Friday 06th January, 2017
Understanding one-time passwords
I recently spent some time investigating the HOTP (HMAC-based) and TOTP (Time-based) one-time password algorithms. You’re probably relying on one of these algorithms if you’ve enabled two-factor authentication for a service (e.g. GitHub) and are using something like Google Authenticator, Authy or 1Password to generate a 6 digit code when signing in.
I’ve enabled two-factor authentication on quite a few services I use and wanted to understand how the one-time password was being generated. I was surprised to learn quite how simple the algorithms are and thought I’d share what I understand. This post describes how to generate HOTPs in Ruby before moving on to demonstrate how the same code can be used to generate TOTPs.
Generating an HOTP in Ruby
The step numbers (1 to 3) below correspond to the steps in section 5.3 (“Generating an HOTP Value”) of HOTP RFC 4226.
1. Generate an HMAC-SHA-1 value
I’m using the key and a counter from the Test Values in Appendix D of HOTP RFC 4226 so that we can verify the output. In the real world you’d be given the key (often encoded in a QR code) by the site that you’re enabling 2FA for.
The resulting HMAC is a 20 byte (160 bit) string.
require 'openssl' key = '12345678901234567890' counter = 5 counter_as_byte_string = [counter].pack('Q>') digest = OpenSSL::Digest.new('sha1') hmac = OpenSSL::HMAC.digest(digest, key, counter_as_byte_string) puts hmac.unpack('H*') #=> 'a37e783d7b7233c083d4f62926c7a25f238d0316' # Or as an array # [0xa3, 0x7e, 0x78, 0x3d, 0x7b, 0x72, 0x33, 0xc0, 0x83, 0xd4, # 0xf6, 0x29, 0x26, 0xc7, 0xa2, 0x5f, 0x23, 0x8d, 0x03, 0x16]
2. Generate a 4-byte string
2a. Generate the offset
The offset is the number represented by the last 4 bits of the last byte.
offset = hmac.bytes.last & 0x0f # Equivalent to: 0x16 & 0x0f # Equals: 0x06 # Or as a decimal: 6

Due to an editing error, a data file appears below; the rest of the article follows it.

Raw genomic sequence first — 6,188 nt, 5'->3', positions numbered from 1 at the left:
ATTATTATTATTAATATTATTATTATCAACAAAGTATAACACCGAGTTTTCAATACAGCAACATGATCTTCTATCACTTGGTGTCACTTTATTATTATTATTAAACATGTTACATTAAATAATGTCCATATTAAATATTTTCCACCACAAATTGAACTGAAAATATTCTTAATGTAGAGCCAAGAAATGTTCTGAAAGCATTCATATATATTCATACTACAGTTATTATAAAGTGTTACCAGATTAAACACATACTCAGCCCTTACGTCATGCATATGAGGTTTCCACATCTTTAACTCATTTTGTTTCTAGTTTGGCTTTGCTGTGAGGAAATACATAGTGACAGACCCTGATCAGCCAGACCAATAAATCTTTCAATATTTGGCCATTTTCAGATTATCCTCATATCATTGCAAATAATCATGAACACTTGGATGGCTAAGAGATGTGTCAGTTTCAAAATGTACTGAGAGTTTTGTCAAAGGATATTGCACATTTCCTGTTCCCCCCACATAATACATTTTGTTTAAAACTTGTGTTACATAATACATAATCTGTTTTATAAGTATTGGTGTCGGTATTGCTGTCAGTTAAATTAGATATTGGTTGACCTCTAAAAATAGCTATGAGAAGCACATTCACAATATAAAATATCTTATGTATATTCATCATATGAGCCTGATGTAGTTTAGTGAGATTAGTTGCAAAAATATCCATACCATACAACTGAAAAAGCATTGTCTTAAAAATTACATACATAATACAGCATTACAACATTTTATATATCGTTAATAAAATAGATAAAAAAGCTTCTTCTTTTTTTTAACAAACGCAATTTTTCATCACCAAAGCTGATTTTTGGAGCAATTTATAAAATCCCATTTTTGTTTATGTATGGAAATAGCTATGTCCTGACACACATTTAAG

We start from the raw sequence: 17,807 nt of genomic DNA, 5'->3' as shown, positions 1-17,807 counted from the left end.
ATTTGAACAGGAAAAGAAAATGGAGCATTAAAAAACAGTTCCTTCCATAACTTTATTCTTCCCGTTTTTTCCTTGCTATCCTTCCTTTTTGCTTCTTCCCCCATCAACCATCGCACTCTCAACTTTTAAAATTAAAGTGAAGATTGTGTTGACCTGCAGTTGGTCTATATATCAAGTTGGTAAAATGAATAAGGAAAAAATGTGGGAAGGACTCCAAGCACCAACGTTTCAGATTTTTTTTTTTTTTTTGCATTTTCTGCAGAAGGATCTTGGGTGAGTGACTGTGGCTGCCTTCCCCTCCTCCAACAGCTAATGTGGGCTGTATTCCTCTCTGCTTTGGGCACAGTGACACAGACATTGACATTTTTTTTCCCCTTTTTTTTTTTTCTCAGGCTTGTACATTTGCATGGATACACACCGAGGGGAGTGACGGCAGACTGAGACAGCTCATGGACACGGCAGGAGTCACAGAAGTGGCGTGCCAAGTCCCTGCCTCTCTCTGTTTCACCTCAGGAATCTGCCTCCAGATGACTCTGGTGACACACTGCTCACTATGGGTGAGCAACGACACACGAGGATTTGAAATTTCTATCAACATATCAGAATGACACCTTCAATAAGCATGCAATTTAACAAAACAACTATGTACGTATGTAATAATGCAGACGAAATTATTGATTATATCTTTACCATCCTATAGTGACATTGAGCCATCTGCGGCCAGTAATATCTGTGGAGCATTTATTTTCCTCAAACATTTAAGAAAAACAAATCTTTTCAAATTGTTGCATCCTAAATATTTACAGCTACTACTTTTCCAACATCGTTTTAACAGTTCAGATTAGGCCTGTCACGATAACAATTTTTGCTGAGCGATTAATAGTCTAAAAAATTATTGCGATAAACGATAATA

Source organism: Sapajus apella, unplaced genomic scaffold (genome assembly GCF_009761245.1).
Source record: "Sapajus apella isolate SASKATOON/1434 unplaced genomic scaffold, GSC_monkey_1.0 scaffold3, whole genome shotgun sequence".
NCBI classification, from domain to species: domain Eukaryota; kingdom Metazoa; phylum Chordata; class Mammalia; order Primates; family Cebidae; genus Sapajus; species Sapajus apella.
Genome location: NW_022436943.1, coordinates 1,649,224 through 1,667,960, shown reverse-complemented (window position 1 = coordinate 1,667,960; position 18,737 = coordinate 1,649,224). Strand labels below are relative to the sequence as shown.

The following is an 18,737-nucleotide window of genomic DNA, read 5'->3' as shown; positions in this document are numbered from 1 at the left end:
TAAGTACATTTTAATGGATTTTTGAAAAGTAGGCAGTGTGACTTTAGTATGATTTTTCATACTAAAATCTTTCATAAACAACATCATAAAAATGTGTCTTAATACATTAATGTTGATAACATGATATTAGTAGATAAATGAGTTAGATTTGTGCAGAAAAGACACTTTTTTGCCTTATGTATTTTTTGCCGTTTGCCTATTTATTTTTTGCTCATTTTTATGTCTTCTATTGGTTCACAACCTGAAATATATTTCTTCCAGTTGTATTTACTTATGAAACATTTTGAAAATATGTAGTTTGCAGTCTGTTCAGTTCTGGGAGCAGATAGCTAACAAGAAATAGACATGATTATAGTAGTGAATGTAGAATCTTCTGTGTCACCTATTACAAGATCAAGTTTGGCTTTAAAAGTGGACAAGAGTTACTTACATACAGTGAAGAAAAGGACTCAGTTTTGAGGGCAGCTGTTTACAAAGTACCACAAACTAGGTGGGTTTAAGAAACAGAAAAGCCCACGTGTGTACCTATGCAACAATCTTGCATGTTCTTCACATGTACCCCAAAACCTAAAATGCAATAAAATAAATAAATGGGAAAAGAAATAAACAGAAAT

2b. Take 4 bytes starting at the offset
bytes = hmac.bytes[offset..offset + 3] # Equivalent to: hmac.bytes[6..9] # Equals: [0x33, 0xc0, 0x83, 0xd4] # Or as decimals: [51, 192, 131, 212]
2c. Mask the most significant bit of the first byte
To avoid any confusion around signed vs unsigned integers.
bytes = bytes & 0x7f # Equivalent to: 0x33 & 0x7f # Equals: 0x33 # No-op in this instance
3. Compute an HOTP value
3a. Convert the 4 bytes into a 32bit integer
There are two implementations below. The first uses bit-shifting and the second (suggested by James) uses
String#unpack. While the second implementation is more concise, I’ve retained both as I think the first makes it easier to see what’s going on.
# 1. Bit-shifting bytes_as_integer = (bytes << 24) + (bytes << 16) + (bytes << 8) + bytes # Equivalent to: (0x33 << 24) + (0xc0 << 16) + (0x83 << 8) + 0xd4 # or in decimal: (51 * (2**24)) + (192 * (2**16)) + (131 * (2**8)) + 212 # Equals: 855638016 + 12582912 + 33536 + 212 # Equals: 868254676 # 2. Using `Array#pack` and `String#unpack` bytes_as_integer = bytes.pack('c*').unpack('N') # Equals: 868254676
3b. Generate OTP
The OTP is the last n digits (6 by default) of the number we’ve generated.